That was the Bronx in the 1960s, a time when New York was undergoing traumatic change, the most severe effects of which were felt at the bottom of the ladder. The racial and ethnic character of the Bronx was in flux. Childers's family were among the few whites who remained while those who could afford to do so fled to Queens and Long Island, driven by fear of the blacks, Puerto Ricans and others who were moving in. Childers is no racist -- quite the contrary -- but the "rumble of trucks moving white people away from the neighborhood leaves me feeling as abandoned as when my father split." Tensions were high, and much higher after the riots and looting of 1968, yet Childers, ever gutsy and resourceful, figured out ways to navigate the streets, discovered that the newcomers were as capable of neighborliness and kindness as those they supplanted, and kept on moving up.
Though she wanted nothing so much as to get out of their cramped apartment by the time she turned 16, her family was the center of her universe:
"Intermittently Mom reminds us of the rules of the tribe. You can fight like cats and dogs with each other, but you'd better beat the [expletive] out of any outsider who tries to lay a hand on one of your own. Family always makes room for you at the table, even if there isn't enough food to go around. . . . No matter how energetically we jostle each other in our small space, like agitated molecules, we remember that family shields us from the world, which is a perilous place for girls and for poor people. Most of the time I tell myself that my family feels like a lifeline, not a prison sentence, but I always have one eye on the door."
The rock on which the family rests is her mother, but it's a shifting, unpredictable rock. As the memoir opens, Sandy Childers is well on her way to having seven children by four different men. She drinks and entertains strange men, few of them much more than bums. Then Mary's younger sister, Alice, is badly injured by "a car speeding through a stop sign." Sandy vows that "if Alice survived intact, [she] would cease drinking and whoring. She would return to the Catholic Church and resurrect herself as a good mother." Alice does recover, after seven hours of surgery and a protracted, difficult convalescence, and Sandy does reform. As the years pass, "it's getting easier to focus on how hard my mother tried instead of how often she failed." Yet her mother also serves as a negative example:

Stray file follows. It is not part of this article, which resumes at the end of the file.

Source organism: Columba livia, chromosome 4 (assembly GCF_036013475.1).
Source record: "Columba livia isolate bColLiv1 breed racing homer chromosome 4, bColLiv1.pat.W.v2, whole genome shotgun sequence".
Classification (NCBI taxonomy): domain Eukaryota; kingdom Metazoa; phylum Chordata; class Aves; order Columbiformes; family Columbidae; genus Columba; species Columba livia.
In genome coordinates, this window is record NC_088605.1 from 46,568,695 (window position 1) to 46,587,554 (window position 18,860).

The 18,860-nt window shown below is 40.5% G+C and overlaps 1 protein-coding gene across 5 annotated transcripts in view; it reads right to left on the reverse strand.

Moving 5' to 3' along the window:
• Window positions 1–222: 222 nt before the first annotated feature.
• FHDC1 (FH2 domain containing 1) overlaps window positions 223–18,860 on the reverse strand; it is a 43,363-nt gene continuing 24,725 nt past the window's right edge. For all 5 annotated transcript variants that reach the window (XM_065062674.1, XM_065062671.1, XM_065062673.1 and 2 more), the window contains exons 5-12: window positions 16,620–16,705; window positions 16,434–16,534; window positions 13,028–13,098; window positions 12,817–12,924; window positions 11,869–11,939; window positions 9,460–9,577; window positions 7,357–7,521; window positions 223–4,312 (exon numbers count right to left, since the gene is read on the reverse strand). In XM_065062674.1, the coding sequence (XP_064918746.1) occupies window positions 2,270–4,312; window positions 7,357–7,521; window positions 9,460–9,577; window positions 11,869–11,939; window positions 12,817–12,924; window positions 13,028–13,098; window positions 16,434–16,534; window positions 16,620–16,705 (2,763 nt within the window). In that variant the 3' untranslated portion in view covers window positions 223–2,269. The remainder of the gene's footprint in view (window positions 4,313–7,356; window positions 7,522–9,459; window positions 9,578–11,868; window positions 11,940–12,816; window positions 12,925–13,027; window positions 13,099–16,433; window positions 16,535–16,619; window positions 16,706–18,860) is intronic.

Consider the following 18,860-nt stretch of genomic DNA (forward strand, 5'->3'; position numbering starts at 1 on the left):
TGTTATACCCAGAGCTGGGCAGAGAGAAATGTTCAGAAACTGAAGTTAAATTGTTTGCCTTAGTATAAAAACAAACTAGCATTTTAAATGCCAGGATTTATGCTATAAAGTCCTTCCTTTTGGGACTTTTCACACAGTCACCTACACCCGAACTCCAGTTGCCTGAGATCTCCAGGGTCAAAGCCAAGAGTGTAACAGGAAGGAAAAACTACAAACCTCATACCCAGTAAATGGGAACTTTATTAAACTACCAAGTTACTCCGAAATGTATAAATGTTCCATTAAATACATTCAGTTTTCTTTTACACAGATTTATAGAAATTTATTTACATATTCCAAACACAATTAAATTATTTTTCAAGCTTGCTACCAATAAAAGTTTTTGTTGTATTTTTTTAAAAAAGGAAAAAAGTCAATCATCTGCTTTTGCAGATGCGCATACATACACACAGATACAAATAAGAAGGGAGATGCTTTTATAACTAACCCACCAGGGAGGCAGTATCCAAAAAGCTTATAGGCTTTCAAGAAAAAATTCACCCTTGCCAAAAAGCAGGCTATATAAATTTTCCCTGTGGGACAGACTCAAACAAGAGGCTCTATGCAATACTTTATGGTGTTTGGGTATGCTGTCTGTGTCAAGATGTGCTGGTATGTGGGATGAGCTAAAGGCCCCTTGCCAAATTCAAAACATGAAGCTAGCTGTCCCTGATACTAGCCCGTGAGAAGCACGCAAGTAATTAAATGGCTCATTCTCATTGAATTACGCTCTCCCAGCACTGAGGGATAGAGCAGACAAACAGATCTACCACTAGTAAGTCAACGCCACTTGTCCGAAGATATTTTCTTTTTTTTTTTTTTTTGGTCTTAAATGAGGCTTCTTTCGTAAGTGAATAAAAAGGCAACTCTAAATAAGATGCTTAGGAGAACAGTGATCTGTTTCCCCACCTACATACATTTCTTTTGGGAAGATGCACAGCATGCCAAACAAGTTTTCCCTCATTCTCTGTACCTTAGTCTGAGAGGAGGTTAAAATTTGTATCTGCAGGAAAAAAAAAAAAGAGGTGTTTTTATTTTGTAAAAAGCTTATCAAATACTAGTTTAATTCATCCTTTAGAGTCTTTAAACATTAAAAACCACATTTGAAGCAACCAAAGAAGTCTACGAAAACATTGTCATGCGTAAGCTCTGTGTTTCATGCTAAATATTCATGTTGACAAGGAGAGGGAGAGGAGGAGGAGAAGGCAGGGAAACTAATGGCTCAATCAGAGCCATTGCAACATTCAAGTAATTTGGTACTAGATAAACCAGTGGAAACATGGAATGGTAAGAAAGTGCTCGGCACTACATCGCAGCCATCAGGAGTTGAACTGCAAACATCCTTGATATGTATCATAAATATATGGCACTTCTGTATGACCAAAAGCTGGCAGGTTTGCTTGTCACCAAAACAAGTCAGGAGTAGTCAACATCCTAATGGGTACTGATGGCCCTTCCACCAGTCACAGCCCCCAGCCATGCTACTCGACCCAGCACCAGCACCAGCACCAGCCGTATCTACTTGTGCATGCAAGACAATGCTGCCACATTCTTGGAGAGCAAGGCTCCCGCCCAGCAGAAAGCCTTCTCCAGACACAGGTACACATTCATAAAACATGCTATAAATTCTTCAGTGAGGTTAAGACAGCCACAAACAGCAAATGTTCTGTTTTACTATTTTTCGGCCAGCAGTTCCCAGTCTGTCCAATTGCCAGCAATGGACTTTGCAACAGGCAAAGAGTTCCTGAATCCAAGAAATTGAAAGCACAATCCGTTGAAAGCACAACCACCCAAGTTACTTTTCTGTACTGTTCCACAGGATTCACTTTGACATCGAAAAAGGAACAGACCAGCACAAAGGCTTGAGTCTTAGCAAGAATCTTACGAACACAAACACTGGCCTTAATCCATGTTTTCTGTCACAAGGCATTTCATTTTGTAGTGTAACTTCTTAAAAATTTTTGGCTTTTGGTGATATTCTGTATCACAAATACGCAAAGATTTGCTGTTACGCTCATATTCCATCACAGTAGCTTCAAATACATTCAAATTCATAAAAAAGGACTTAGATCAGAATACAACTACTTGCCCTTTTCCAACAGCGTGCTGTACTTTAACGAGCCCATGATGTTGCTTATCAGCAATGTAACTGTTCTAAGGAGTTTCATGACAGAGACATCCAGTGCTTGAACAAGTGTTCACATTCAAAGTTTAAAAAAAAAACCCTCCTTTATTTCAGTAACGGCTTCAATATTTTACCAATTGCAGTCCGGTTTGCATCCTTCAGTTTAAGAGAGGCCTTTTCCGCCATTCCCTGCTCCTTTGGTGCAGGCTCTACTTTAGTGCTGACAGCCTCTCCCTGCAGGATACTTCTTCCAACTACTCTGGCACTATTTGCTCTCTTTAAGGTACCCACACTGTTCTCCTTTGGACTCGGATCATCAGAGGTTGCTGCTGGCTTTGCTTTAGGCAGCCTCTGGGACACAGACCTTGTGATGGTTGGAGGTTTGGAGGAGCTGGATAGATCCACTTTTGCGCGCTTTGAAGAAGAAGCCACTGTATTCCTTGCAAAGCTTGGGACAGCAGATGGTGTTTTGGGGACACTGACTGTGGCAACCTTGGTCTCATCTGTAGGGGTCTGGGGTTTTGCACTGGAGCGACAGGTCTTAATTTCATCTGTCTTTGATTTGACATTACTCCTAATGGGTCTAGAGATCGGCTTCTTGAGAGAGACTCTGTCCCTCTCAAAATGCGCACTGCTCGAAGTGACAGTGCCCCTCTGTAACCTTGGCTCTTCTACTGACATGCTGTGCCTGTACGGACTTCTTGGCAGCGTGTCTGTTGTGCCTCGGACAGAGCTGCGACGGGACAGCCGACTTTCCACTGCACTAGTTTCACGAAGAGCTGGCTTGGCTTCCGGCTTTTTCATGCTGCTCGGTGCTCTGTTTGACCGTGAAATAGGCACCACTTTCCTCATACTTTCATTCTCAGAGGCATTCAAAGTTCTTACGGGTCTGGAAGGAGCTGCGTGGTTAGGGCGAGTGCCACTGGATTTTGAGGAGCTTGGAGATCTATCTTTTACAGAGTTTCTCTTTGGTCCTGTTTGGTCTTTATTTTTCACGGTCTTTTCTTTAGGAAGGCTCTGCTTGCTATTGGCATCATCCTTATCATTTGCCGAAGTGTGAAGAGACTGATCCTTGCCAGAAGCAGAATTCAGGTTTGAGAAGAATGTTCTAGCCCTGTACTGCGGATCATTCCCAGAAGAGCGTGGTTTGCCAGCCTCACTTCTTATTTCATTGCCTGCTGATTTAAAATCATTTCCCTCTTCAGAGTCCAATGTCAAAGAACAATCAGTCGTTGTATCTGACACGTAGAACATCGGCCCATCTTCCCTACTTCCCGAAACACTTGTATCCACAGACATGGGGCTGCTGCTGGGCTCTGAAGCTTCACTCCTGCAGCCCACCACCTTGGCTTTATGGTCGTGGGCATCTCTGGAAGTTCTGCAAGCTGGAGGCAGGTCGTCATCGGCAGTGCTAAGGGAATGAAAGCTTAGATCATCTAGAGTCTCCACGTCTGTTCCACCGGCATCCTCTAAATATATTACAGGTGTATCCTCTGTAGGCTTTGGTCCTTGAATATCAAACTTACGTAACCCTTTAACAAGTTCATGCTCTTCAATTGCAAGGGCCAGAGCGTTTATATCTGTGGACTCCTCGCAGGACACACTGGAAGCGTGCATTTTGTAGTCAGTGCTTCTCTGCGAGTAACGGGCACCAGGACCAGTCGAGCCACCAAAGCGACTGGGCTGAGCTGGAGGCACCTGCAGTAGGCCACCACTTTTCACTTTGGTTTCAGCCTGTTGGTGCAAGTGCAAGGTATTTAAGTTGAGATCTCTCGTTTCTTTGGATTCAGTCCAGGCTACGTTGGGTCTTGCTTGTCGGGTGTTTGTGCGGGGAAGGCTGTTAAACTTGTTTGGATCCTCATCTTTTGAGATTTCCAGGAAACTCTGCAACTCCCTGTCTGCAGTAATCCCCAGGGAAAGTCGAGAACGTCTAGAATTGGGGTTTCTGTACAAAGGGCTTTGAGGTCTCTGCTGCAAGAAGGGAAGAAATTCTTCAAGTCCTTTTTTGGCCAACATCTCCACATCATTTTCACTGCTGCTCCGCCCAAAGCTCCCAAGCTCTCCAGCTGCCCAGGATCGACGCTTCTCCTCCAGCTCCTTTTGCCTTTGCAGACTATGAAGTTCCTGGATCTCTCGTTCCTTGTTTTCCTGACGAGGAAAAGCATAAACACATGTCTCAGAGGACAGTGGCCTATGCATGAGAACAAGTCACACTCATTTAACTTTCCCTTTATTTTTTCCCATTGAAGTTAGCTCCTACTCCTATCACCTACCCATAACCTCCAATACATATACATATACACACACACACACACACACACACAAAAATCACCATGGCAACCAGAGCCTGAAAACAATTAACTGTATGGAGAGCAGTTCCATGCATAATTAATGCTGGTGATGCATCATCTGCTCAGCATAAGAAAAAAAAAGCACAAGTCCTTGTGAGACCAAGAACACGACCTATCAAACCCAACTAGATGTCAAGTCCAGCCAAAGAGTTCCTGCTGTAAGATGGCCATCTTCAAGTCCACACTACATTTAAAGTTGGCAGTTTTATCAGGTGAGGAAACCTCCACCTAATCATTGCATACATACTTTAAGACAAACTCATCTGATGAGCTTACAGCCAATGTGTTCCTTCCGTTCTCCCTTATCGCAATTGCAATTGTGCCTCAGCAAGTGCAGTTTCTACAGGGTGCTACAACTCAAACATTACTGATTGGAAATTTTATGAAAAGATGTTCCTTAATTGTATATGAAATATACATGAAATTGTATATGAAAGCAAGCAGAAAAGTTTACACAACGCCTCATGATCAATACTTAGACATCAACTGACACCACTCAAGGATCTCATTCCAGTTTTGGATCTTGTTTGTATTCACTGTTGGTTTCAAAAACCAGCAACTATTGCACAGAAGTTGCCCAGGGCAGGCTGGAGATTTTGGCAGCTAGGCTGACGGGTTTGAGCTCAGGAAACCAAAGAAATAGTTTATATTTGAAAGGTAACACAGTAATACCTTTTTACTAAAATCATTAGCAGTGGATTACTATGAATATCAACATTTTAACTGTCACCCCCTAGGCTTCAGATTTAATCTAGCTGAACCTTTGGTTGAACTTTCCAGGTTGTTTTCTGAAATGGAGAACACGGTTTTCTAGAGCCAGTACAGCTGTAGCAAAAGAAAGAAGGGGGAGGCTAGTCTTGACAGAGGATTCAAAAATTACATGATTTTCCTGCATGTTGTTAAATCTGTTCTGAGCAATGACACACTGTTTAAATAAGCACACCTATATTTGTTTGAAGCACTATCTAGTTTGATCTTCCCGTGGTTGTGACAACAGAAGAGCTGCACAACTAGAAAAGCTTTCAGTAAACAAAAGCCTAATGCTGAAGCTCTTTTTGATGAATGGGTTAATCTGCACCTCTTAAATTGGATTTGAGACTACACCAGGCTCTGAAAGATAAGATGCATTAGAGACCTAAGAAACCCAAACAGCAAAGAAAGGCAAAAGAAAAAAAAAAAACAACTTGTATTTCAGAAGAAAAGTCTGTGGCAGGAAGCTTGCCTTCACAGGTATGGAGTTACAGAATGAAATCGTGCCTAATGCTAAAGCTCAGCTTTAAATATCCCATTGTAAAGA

"Mom's always crying that welfare doesn't 'pay' enough, as if it's a job. She's losing her will to earn money and resents any reminder that other folks work hard to support people like us. Since no man has delivered on his part of the deal, sometimes her attitude toward the government is 'I made the babies; the Man should pay the bills.' Her withered face and bent body perhaps justify the way she sleeps through the morning even though she no longer drinks. But I can't come up with an excuse for the younger people in my neighborhood who party at night, ignore their kids during the day and treat welfare like a trust fund."
Childers emerged from her experience deeply aware of the shortcomings of the welfare system and the ways it is abused by some who are supported by it, but she also believes -- rightly -- that public aid for the poor is necessary and morally proper in a society whose rewards are distributed so unevenly and, often, so unfairly. She regrets that we have become a "society that rigidly conserves compassion" and is grateful that "I could develop from welfare brat to chip-on-the-shoulder chick to contributing, dissident citizen because I had the good luck to come of age when many people in the United States approved of a war on poverty rather than what Herbert J. Gans calls 'the war against the poor.' " Her own story is all the proof one could require that when society invests in people, it is society itself, not just those people, that benefits.